From this Kim deduces that all the technology thus salvaged eventually evolves back into “mother” and the time travelers are out to “destroy it before it turns the entire planet into some kind of mechanical abomination”, but refuses to help them do so, deciding the promise of “revolutioniz[ing] human civilization within a decade” makes “the potential threat of global extinction… piddling by comparison”, at which point the time travelers reveal that the whole conversation has been little more than a diversion while the task at hand is completed and “if you insist on leaving… troubles will manifest”, at which point Kim’s friends Dmitri and Alina turn out to be a parody of the Wonder Twins. No, really.
The resulting battle is fairly hard to decipher, as Diaz’s art starts becoming even more impenetrable than before, but it appears that, as Hob starts “returning to its original form“, Dmitri and Alina help hold it in place while one of the time travellers destroys Hob for good, while Kim babbles about “if only they understood what they hated, they’d evolve too”. And it’s this that I want to talk about. To this point, it’s clear that Kim is the central figure in the story, but she’s a transhumanist who not only believes in the technological singularity, but in using technology to produce the future “evolution” of the human race. In a heated and telling debate with Dmitri after the battle, she indicates that she would have “let it” “wipe out the planet” because “it was the next paradigm shift” and when Dmitri warns that “you’re going to wipe out the human race” she responds “Good! All they ever do is die!“
Someone who’s out to destroy the entire human race is seldom a sympathetic figure, if not an outright villain (and in fact Dmitri had earlier called Kim’s memory-stealing scheme “supervillain-level stuff”), and it’s somewhat jarring for Kim to be portrayed this way when she had heretofore been essentially an extention of Diaz and his own views. Yet almost immediately, Kim breaks down into a crying fit and is comforted by, of all things, one of the Hob-duplicates. (So far this doesn’t particularly seem to be a full-on descent into First and Ten Syndrome, if only because we learn so little about how everyone really feels to get any sense of whether or not the tone is any different from what’s come before.) It seems clear that Kim’s loathing of the human race is, to some extent, little more than the result of parental-abandonment issues, and that in fact we are to, if not sympathize with Kim, at least pity her. And that’s even more jarring.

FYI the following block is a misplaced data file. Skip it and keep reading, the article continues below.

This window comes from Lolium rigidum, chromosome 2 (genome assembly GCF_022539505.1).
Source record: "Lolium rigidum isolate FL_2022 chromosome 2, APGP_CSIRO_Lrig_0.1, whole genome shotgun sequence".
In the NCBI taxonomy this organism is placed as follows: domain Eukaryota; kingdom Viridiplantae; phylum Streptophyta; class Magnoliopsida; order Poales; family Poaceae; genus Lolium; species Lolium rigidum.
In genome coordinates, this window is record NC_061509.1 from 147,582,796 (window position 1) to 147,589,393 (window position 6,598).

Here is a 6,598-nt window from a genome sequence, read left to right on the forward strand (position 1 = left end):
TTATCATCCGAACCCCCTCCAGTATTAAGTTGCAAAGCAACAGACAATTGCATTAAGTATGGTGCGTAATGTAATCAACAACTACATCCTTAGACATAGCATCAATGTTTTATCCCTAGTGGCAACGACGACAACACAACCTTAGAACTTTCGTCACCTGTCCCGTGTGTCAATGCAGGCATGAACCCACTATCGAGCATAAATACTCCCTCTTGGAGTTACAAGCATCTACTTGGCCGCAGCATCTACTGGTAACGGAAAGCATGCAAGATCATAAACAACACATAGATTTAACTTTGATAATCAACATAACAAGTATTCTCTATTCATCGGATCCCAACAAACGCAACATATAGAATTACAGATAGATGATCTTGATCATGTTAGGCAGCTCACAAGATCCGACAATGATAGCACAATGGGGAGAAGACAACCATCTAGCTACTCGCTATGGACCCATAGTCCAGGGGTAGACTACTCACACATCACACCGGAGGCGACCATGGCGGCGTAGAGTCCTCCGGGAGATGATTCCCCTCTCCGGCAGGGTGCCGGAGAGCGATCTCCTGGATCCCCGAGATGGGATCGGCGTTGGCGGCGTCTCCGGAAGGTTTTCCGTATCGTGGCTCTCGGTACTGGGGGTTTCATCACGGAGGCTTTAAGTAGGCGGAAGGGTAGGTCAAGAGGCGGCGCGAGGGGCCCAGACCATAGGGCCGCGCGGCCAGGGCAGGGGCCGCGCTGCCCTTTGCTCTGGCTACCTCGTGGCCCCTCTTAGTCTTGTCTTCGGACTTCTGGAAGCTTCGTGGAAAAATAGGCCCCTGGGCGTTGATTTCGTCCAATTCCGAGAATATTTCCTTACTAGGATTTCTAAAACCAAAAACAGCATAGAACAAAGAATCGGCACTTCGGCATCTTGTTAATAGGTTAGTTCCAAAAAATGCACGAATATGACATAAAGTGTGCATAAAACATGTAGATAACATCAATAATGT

Whether or not Kim is to be seen as the hero or the villain has perhaps more fundamental consequences as well, if we are to take a line of reasoning proposed by John Solomon (and trust me, I’ll have plenty to say about his site at a later date, and very little of it will be positive). Let’s take what we know about Kim’s character: She’s an aspiring scientist who subscribes to the incredibly nerdly philosophy of transhumanism, has problems emphasizing with other humans to the point of being willing to destroy humanity, and is generally more comfortable around computers than people. Oh, and she has huge boobs. In other words, a male nerd’s wet dream, especially one with their own issues getting along with humanity, perhaps with Asperger’s syndrome along for the ride. If it weren’t for her villainous tendencies Kim would border on Mary Sue-dom, which means if her seeming intent to destroy the human race is just dealing with the emotions of her mommy-wommy being deady-weady, she becomes little more than Diaz’s attempt to pander to a specific audience.
Anyway, the art becomes incomprehensible again at this point, as “time colonists” announce their intention to take over the planet from the satellites (during the meeting of the minds, the time travellers announce that “there are now three” even as they disavow any involvement) and our time traveller friends turn out to be the real villains – somehow – apparently involved in some scheme to transport their young people back to the future, or is it to take the people of today and move them to the future? And when Alina mentions Kimiko in passing, “Number Zero”, the time travellers’ real leader, recognizes that as the “mother”‘s “name… before the world changed”. The time travellers once again attempt to get through to Kim, who now claims “Hob computerizes matter without undermining biology. Whatever their intent was, the methods are harmless!” And then the time travellers set off an explosion, and then I can’t even tell what happens after that. Apparently Kim drags the incapacitated Dmitri and Alina behind her while leaping… somewhere? And then there’s a bunch of firing, and then Hob starts enunciating “mediator”, and Kim gets hit with something, and… Diaz probably learned the old canard “show don’t tell”, but when the “showing” is crammed into such small spaces, you might want to throw us a bone to allow us to figure out what, exactly, we’re being shown.
Even what appears to be an interesting flashback to Kim’s childhood, comprehensible enough to provoke a response out of Robert A. “Tangents” Howard at the time (which I’m not linking to for various reasons), gets derailed by a random montage. And then there’s a… journey into Hob‘s mind and Kim‘s invasion of it? And is Kim now defending humanity in this sketch? And then Kim comes out of some sort of… butterfly… thing? And what was the point of the last three comics? However incomprehensible Dresden Codak once was, it’s downright straightforward compared with what the Hob storyline has seen recently. I’m sure there’s a decent storyline lurking here, which could be told by someone more competent at writing and panel structure, and in not just showing a lot, but showing smart.